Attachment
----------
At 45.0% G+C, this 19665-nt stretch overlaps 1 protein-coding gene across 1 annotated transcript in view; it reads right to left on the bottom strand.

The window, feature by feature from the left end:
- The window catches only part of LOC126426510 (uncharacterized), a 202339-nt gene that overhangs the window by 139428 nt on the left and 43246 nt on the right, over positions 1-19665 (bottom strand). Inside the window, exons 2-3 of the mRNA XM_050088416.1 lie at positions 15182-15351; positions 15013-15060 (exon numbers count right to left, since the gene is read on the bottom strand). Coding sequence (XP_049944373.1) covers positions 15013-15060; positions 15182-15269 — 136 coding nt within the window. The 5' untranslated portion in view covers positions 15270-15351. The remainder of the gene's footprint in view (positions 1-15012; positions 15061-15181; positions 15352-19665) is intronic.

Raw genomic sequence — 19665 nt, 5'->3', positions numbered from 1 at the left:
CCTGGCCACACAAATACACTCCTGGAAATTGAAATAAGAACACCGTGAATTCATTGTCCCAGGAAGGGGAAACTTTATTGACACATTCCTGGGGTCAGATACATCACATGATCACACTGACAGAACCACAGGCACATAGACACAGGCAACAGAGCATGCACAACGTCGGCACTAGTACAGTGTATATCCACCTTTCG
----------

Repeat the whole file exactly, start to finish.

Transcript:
At 45.0% G+C, this 19665-nt stretch overlaps 1 protein-coding gene across 1 annotated transcript in view; it reads right to left on the bottom strand.

The window, feature by feature from the left end:
- The window catches only part of LOC126426510 (uncharacterized), a 202339-nt gene that overhangs the window by 139428 nt on the left and 43246 nt on the right, over positions 1-19665 (bottom strand). Inside the window, exons 2-3 of the mRNA XM_050088416.1 lie at positions 15182-15351; positions 15013-15060 (exon numbers count right to left, since the gene is read on the bottom strand). Coding sequence (XP_049944373.1) covers positions 15013-15060; positions 15182-15269 — 136 coding nt within the window. The 5' untranslated portion in view covers positions 15270-15351. The remainder of the gene's footprint in view (positions 1-15012; positions 15061-15181; positions 15352-19665) is intronic.

Raw genomic sequence — 19665 nt, 5'->3', positions numbered from 1 at the left:
CCTGGCCACACAAATACACTCCTGGAAATTGAAATAAGAACACCGTGAATTCATTGTCCCAGGAAGGGGAAACTTTATTGACACATTCCTGGGGTCAGATACATCACATGATCACACTGACAGAACCACAGGCACATAGACACAGGCAACAGAGCATGCACAACGTCGGCACTAGTACAGTGTATATCCACCTTTCG